It helps to have a way to contact the right person.  “Sometimes that right person is outside the dairy world and may not be a dairy person.  It may be a swine veterinarian who knows more about ventilation in facilities, for instance.  There are many types of issues in which an expanded network of experts can be helpful,” he explains.  The veterinarian has access to a lot more possibilities and potential advice.

In order to have a good working relationship with a veterinarian, the producer must be open to this kind of team effort.  Dairy producers may have different ideas about what the veterinarian can help with.  “I have run across preconceived notions in the past, about what a veterinarian should or can do.  I don’t always fit the picture.  Some producers think every veterinarian is trained the same and knows the same things, but that is definitely not the case.”

Some veterinarians may be very interested in individual animal medicine, working mainly with just one animal at a time, while others may be more interested in general herd health or other things.  Getting to know the veterinarians in your area, and finding the right one to fit your own herd and the herd goals is also important.

“We are not all the same, which can be good and bad,” he says.  Each veterinarian may also have his/her own areas of focus or special interest.  And sometimes each operation may have different ways of managing the operation that may or may not fit a certain focus.  

“Some operations do focus on the individual animal and others focus on the herd as a whole, and this takes a different approach.  You need to find the right match between the herd/operation and the veterinarian and other consultants.”  It makes a difference, also, whether the dairy has 50 cows or 5000 cows.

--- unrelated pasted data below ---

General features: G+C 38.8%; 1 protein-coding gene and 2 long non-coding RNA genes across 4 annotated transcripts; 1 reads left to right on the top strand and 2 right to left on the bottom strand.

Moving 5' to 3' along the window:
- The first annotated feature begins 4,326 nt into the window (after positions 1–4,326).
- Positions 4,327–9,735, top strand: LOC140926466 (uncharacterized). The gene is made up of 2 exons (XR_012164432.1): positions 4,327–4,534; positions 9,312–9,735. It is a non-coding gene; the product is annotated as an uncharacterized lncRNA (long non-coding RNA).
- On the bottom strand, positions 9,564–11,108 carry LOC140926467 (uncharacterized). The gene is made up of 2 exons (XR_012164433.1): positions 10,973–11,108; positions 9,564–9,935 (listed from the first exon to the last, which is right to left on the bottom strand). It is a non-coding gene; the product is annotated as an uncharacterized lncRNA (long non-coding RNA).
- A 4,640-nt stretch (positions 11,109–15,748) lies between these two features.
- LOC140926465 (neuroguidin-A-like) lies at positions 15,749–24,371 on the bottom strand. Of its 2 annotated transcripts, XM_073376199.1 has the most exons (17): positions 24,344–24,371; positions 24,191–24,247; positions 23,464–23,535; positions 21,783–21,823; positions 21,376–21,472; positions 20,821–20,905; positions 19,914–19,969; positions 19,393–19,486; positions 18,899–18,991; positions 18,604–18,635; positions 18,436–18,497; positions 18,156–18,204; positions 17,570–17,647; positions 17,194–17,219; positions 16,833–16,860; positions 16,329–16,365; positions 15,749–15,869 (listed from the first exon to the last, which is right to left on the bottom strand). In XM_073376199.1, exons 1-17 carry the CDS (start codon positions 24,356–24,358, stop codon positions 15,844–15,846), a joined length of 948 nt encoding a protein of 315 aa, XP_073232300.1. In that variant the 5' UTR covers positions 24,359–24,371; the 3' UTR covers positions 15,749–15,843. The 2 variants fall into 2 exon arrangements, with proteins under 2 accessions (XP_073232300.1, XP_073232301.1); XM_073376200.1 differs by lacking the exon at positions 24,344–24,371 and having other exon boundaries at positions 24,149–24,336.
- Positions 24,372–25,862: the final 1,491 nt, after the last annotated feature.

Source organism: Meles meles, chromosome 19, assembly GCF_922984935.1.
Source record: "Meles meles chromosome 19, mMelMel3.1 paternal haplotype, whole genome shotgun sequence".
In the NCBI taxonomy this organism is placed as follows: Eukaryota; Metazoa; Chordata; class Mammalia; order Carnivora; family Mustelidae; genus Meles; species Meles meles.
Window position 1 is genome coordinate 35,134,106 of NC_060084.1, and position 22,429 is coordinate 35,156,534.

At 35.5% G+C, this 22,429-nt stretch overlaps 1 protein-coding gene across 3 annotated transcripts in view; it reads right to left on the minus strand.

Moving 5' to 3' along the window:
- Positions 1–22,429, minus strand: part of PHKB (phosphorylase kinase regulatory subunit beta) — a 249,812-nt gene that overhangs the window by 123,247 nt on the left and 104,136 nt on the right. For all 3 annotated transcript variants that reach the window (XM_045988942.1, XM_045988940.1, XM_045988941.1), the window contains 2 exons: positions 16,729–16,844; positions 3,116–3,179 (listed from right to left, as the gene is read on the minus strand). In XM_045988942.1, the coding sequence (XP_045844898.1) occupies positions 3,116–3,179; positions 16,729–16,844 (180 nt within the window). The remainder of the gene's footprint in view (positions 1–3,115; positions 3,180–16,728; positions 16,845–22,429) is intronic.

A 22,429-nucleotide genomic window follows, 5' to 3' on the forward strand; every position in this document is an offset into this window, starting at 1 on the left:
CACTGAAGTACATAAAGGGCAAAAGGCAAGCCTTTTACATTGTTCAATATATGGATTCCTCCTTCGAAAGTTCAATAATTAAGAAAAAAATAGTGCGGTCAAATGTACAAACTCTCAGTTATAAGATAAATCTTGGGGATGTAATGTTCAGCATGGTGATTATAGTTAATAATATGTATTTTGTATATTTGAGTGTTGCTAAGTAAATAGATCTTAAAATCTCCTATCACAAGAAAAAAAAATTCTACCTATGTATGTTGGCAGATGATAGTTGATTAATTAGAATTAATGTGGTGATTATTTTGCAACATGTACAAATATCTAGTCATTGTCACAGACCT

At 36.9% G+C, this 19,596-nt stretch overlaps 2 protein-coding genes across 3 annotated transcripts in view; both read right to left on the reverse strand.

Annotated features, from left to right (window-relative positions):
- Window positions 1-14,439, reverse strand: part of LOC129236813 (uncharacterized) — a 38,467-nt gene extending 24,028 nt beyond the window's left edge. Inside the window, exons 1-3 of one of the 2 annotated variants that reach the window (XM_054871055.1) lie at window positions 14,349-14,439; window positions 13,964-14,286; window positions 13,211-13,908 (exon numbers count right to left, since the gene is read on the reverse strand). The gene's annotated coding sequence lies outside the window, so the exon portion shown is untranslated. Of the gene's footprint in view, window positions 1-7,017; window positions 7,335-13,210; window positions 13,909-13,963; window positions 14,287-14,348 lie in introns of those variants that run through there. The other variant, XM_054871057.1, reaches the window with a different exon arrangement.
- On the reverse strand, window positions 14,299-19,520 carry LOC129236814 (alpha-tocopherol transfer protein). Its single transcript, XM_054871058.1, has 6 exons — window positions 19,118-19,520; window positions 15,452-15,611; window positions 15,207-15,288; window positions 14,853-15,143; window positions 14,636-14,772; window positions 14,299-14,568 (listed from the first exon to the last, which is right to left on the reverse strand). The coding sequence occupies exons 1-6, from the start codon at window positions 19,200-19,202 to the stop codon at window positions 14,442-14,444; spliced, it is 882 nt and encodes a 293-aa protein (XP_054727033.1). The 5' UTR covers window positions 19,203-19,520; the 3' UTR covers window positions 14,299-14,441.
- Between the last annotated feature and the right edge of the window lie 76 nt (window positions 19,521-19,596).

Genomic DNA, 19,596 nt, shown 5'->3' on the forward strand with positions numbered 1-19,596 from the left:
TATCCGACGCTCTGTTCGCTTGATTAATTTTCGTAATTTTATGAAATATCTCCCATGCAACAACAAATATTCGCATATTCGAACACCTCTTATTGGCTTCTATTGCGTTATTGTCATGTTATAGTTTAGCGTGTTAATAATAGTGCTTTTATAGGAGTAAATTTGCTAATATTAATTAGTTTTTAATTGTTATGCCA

The veterinarian can play a big role in training some of the managers in a large dairy, especially the employees who deal with animal care whether herd health, calving, or calf health.  “Sometimes the veterinarian can also provide a link that creates better communication within the dairy.  I have been to some places where I get to know the employees fairly well, and they will often tell me things or ask me things that they wouldn’t say to the owner,” says Rollin.  

“They may tell me about the problems they have and the challenges they have, and ask my advice.  When the owner or manager comes around, the employees know they are supposed to do this or that, and they will do it, but when I’m there they may have some questions that they wouldn’t ask otherwise, or seek my advice.  I really enjoy those relationships with the farm employees and can connect with them, often more so than with the owner—just because the employees are more hands-on in terms of what is happening within the dairy.”  They are the ones doing the work, dealing personally with the cows and/or the calves.

There are many layers and complexities in a dairy operation.  “Being able to communicate with all the levels is important—not just the owner or the manager but all the way down to the working crews,” says Rollin.